s3. ? Web viewProper parenting not only uses boundaries to teach discipline and character development,…

Download s3. ? Web viewProper parenting not only uses boundaries to teach discipline and character development,…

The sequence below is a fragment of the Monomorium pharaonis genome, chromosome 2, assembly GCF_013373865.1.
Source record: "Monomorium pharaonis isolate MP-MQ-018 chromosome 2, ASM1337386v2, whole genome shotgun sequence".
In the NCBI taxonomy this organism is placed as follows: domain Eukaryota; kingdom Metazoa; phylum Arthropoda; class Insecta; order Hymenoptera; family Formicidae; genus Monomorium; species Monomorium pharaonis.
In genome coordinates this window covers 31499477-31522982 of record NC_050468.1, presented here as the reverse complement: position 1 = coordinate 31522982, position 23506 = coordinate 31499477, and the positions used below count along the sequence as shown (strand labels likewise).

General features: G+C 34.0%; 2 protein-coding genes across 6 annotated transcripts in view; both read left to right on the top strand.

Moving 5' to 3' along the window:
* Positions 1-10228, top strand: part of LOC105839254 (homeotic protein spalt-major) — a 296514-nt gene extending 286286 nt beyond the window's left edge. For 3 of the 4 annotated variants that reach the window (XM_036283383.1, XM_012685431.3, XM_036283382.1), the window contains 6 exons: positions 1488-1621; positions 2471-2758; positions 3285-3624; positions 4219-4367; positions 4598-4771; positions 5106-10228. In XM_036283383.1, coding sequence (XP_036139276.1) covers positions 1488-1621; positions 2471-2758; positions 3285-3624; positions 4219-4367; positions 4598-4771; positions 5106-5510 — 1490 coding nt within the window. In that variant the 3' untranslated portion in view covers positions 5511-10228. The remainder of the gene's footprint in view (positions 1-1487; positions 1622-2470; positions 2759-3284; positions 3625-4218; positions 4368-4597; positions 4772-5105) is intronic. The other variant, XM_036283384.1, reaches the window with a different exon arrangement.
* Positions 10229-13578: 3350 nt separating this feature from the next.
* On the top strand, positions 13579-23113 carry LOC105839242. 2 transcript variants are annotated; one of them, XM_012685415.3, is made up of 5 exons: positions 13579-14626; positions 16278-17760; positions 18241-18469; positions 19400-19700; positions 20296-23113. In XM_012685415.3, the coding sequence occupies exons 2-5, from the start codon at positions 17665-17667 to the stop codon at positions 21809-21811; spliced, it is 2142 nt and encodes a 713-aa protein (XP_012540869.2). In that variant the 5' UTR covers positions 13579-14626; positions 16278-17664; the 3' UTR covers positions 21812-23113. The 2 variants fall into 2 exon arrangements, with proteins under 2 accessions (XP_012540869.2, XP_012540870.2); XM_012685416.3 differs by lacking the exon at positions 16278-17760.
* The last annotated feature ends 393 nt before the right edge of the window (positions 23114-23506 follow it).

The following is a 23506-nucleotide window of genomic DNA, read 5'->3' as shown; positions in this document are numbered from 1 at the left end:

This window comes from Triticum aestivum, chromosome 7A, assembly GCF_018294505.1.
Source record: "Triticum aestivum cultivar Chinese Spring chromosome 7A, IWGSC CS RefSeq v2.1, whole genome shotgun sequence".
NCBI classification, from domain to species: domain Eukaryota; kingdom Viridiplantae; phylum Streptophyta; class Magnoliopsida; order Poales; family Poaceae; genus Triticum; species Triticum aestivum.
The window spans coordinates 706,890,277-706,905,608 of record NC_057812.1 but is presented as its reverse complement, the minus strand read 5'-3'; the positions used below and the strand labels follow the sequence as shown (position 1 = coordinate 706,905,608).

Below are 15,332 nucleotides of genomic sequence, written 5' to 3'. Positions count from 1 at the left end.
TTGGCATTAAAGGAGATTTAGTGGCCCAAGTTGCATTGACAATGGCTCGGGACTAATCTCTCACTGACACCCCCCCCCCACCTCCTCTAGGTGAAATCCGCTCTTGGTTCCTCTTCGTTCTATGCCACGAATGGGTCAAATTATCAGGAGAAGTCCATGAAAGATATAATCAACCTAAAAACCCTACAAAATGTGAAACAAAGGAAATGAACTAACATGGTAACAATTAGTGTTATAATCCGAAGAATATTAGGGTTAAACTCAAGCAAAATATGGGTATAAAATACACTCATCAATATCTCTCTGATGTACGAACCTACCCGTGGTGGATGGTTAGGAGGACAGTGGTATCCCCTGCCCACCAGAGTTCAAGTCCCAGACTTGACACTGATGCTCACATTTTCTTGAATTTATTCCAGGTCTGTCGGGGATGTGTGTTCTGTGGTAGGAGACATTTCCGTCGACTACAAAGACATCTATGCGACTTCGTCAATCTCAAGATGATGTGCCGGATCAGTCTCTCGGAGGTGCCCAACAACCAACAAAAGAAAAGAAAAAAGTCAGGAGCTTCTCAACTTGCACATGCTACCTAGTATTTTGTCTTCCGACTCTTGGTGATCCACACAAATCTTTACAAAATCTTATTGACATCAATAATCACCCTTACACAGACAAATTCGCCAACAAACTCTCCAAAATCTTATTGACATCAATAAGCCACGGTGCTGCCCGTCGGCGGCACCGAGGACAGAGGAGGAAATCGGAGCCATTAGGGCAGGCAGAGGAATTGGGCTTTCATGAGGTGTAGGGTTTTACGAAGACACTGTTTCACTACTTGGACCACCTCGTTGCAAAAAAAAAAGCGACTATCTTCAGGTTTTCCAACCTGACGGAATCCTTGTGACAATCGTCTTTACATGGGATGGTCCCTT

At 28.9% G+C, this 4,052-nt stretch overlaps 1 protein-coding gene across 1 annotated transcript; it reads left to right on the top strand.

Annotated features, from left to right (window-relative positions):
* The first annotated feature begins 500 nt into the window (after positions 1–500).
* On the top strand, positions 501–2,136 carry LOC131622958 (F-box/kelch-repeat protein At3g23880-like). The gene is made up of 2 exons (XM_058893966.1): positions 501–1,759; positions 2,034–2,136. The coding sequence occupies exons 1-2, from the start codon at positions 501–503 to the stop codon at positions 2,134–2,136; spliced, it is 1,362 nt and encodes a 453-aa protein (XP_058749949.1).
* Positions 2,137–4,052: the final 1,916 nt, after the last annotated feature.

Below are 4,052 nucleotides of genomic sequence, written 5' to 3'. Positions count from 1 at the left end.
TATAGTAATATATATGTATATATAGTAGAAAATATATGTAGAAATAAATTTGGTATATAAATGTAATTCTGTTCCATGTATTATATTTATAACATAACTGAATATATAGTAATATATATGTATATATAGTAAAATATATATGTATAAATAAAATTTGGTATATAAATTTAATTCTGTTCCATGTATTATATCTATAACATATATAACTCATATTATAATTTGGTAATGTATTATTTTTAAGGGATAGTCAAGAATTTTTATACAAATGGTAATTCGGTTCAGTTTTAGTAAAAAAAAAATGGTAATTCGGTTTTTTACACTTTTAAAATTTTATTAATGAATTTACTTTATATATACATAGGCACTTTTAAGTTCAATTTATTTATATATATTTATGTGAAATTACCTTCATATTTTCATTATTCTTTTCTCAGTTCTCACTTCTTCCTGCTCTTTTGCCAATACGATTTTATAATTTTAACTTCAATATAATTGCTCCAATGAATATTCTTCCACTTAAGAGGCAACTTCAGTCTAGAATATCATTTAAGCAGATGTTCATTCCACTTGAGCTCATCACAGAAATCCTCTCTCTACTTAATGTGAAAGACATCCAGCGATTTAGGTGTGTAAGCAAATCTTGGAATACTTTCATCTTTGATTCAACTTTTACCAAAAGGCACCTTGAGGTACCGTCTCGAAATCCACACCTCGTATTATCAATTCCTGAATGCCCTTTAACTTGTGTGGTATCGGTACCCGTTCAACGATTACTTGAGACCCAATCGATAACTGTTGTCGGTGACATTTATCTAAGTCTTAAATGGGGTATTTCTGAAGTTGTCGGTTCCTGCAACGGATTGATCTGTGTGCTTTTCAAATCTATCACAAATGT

Post on 21-Jun-2018




0 download

Embed Size (px)